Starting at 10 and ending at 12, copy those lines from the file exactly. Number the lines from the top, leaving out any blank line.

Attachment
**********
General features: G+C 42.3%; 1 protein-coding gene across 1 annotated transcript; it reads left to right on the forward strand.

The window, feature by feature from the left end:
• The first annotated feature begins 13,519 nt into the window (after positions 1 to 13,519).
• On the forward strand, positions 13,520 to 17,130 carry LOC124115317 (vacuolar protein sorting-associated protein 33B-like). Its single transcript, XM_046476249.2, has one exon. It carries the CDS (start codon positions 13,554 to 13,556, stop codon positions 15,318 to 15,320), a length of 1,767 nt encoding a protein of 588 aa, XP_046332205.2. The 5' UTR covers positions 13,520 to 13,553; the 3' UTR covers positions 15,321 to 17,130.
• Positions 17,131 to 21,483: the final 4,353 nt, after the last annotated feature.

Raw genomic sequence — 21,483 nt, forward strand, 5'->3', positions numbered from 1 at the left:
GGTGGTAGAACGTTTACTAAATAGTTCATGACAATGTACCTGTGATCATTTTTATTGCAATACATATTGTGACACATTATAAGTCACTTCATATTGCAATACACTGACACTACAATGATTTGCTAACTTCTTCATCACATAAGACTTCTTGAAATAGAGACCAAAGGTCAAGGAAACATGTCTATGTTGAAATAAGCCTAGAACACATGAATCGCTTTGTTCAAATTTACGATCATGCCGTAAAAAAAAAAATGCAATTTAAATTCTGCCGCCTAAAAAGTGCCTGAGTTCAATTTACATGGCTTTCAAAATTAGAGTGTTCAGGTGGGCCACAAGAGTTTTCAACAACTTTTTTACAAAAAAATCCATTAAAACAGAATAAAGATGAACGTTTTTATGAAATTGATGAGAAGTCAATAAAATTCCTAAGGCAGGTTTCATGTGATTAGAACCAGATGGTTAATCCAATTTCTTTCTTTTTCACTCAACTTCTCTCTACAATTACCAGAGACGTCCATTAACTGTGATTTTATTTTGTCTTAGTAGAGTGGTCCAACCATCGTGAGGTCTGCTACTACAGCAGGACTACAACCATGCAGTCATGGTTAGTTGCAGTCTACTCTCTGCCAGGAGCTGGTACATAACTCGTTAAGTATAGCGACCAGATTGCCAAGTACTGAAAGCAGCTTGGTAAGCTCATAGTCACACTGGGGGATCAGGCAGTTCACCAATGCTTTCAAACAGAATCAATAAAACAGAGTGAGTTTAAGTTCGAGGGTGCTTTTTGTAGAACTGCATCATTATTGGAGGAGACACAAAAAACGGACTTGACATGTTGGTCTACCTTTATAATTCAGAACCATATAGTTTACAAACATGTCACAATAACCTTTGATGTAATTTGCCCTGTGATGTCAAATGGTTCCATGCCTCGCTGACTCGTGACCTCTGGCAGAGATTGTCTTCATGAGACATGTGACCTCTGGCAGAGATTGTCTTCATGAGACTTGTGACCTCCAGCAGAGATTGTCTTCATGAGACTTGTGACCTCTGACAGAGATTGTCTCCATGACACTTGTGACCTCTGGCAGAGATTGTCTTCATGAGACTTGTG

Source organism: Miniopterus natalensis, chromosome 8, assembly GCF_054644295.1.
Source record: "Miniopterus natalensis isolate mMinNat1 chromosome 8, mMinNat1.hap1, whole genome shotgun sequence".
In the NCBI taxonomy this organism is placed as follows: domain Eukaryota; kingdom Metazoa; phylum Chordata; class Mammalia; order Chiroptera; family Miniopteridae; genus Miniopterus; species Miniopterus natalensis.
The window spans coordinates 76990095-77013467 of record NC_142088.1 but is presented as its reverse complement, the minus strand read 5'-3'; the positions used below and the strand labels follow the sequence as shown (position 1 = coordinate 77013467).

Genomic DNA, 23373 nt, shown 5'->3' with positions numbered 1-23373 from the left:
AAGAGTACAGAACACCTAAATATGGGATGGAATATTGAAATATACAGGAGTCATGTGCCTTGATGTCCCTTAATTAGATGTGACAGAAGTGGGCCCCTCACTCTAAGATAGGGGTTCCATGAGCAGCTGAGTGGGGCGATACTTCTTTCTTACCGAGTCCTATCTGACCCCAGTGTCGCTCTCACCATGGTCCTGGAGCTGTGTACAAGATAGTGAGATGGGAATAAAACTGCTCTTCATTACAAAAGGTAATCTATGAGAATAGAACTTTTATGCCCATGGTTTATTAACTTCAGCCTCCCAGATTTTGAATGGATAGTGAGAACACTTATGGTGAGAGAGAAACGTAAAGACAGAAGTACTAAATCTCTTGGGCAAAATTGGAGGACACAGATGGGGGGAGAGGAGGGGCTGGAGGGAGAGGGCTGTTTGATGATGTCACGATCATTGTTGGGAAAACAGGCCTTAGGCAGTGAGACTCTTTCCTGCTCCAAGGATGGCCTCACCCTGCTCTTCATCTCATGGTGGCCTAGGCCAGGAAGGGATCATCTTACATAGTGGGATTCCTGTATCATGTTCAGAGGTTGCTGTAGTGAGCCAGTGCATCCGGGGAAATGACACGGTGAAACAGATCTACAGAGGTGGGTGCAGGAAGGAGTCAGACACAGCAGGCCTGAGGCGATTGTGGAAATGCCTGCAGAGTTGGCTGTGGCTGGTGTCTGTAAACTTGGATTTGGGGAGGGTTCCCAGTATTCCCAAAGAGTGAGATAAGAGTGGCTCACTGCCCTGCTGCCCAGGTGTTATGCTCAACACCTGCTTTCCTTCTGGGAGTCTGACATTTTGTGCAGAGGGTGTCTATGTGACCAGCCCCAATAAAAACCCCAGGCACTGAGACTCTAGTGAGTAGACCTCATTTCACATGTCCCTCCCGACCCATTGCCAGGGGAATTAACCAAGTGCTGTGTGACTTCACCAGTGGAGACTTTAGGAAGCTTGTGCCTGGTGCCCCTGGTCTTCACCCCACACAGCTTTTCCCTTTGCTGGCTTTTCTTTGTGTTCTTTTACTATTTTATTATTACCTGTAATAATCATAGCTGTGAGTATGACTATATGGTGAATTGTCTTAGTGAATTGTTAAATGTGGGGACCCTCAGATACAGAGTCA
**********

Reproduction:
In the NCBI taxonomy this organism is placed as follows: domain Eukaryota; kingdom Metazoa; phylum Chordata; class Mammalia; order Chiroptera; family Miniopteridae; genus Miniopterus; species Miniopterus natalensis.
The window spans coordinates 76990095-77013467 of record NC_142088.1 but is presented as its reverse complement, the minus strand read 5'-3'; the positions used below and the strand labels follow the sequence as shown (position 1 = coordinate 77013467).

Genomic DNA, 23373 nt, shown 5'->3' with positions numbered 1-23373 from the left: